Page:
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Thursday, September 24, 2015

Book review: 'Carrier and Company: Positively Chic Interiors"


When you're the go-to decorators for Anna Wintour, Jason Wu, and Annie Leibovitz, a certain flash and glam is to be expected. But the work of Jesse Carrier and Mara Miller is anything but glitz and trends. Their new book, Carrier and Company: Positively Chic Interiors, released this week, showcases their decorating flexibility and prowess with projects ranging from Nancy Meyer-perfect country houses to sumptuous city homes.

Carrier and Miller, partners in work as well as life, formed Carrier and Company Interiors in 2005 after working for several storied design firms. Their approach is not the least bit idiosyncratic, as is often the case with other big name designers. It is not their personalities rubber-stamped onto each project. It is their clients' essence that shines through, with a space's history acknowledged and celebrated with an unerring eye.

We realized that if we kept aspects of design in concert - proportion, scale, or formality, for example - we could combine disparate pieces in such a way that each helped the others express themselves and show off their best features.

Our ideal is the perfectly imperfect.


Divided into six sections, the book groups the couple's projects by decorating styles. The six can essentially be boiled down to Traditional, Transitional, and Boho. What ties these styles together is not a signature look like a Kelly Wearstler or a John Saladino. It's that each space is considered and not overly decorated - nothing is superfluous.


With artful placement - prominent siting, unexpected orientation, a frame of negative space, dense arrangements - a designer can create significant moments out of virtually nothing.


[P]aring down truly classic elements to their absolute essence, without ornament, seems to us to lighten the weight of history.

This notion of stripping away excess naturally lends itself well to more modern interiors. With Carrier and Company, there is still a certain traditional approach even in Transitional spaces.


We use [tradition] as the core, then tip away from it into other styles - modern, tailored, timeless, country, and so on - to suit the individual client and the specific context of the residence.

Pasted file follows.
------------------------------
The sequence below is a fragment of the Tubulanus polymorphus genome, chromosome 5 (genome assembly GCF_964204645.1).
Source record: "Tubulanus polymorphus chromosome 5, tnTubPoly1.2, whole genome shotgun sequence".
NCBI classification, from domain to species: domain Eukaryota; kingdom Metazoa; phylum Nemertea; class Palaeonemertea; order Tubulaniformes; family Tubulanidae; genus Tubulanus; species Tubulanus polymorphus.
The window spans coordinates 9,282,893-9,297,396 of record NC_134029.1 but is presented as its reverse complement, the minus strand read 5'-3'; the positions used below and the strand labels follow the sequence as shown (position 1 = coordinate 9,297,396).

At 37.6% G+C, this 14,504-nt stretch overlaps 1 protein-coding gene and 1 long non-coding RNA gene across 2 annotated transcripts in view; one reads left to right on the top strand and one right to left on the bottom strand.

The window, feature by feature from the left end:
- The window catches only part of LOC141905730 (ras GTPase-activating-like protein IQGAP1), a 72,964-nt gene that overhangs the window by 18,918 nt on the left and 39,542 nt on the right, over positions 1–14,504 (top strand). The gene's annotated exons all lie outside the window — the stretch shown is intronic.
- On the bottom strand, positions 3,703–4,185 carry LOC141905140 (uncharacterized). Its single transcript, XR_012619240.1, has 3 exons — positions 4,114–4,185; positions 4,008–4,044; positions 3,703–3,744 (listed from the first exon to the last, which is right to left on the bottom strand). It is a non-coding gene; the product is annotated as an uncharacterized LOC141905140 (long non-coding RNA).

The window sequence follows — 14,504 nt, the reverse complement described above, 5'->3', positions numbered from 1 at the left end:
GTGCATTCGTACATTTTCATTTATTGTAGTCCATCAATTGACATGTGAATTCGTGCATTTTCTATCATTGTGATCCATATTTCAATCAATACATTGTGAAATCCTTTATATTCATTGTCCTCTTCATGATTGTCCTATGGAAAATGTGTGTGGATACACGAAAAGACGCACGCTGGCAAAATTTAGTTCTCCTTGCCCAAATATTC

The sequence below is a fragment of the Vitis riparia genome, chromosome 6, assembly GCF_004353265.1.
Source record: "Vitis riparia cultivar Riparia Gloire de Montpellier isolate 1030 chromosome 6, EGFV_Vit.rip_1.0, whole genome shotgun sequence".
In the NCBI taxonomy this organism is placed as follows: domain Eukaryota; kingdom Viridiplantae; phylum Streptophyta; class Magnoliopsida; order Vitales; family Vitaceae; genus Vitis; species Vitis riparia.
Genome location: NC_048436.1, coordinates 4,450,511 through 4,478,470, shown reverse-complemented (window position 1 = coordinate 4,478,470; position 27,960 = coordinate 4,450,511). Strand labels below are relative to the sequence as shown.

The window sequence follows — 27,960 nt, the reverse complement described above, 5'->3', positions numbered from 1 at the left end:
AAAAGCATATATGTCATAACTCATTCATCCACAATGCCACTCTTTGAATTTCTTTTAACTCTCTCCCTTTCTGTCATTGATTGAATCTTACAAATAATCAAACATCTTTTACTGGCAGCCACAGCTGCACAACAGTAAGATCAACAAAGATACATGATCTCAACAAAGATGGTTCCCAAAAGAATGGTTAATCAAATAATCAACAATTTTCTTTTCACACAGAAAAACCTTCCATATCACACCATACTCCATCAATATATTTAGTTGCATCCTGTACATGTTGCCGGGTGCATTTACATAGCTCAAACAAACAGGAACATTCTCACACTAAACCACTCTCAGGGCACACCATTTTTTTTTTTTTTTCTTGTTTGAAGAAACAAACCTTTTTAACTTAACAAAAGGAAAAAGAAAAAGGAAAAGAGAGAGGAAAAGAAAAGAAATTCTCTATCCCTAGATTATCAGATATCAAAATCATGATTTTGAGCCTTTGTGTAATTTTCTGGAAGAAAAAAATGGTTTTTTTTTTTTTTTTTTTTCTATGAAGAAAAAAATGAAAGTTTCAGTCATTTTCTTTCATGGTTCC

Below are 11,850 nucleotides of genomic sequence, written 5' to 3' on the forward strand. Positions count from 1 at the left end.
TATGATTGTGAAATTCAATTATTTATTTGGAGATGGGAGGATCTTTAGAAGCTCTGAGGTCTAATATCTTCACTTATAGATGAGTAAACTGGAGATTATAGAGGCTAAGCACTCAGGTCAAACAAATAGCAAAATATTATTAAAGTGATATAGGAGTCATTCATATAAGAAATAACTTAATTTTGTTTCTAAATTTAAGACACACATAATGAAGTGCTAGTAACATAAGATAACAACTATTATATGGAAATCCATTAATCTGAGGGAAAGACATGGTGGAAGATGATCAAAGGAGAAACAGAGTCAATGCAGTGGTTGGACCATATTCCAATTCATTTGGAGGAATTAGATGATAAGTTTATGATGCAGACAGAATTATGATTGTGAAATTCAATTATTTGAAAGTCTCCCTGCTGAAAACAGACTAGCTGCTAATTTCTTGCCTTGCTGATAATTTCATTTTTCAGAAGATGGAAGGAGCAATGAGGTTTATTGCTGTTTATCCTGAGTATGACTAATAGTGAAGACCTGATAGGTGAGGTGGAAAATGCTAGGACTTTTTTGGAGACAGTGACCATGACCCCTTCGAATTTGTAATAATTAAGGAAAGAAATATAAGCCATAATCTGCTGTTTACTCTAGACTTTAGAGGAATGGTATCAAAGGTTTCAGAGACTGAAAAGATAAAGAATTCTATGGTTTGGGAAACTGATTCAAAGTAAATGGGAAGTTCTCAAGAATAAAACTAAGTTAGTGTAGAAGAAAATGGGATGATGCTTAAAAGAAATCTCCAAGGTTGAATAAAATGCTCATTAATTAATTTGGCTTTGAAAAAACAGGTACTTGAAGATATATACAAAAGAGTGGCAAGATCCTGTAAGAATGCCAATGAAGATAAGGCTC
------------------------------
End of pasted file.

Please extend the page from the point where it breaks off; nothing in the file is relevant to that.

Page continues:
Paring down is also our way of modernizing more traditional interiors. [...] The luxury comes from the choice of materials and the elegant simplicity of the forms. 


For us, this tailored approach honors the beauty of restraint, the pleasure in the perfect fit, and the appreciation of subdued polish.

The designers' strength, though, lies in more traditional spaces. Carrier's start working for neo-Traditionalist Jeffrey Bilhuber and mix master Thomas O'Brien shows. Rooms are not static historical documents, but rather they are conversations of form, function, and need.


We take our cues on what and how we blend history into a project from that project's architecture and location.


For us, [charm] connotes decorating of a certain grace and character. Rooms in this mode do not try to be anything other than what they are.


Tradition for us is something of a loose fantasy, rather than a tight construction of provenance and period.

Contextual appropriateness also figures largely in Carrier and Company's work. High-rise apartments are suitably sophisticated, townhomes have an easy grandeur, and there are no Beetlejuice country houses.


We make our selections based on what is appropriate to a project's architecture and geographic context, and to the client's preferences, identity, and taste.

This approach is complimented by not by a rote set of decorating rules. Although their strong design foundations were formed at FIT, Carrier and Moss believe decorating talent is mostly innate.


Finding just the right couplings, adjacencies, and balance is an organic process - and much of it is unconscious.

We strive to place objects in unexpected, impactful positions.
 

Somehow, through some form of design intelligence and decorative magic, the components come together to create rooms that feel deeply personal and quire revealing, that have a narrative.

At the end of the day, everything in a room has to co-mingle, to play nicely together - even, occasionally, to flirt.


All photos courtesy The Vendome Press.
 
My thanks to Meghan Phillips of The Vendome Press for the review copy!

3 comments:

Don Richards said...

I've been trying to purge books, over here. I am simply a hoarder when it comes to them. Amazon, you are my downfall. Carrier's ethos is so in sync with what I think, I'm just going to have to order this. I saw a review on another blog that didn't tempt me, completely. Thanks for that, Raina. Sad trombone.

Raina Cox said...

Don Richards - I am your enabler. :-/

Charlotte Skinner said...

What a wonderfully well-written review. I'm enamored with all of their work. Must have this book!
~Charlotte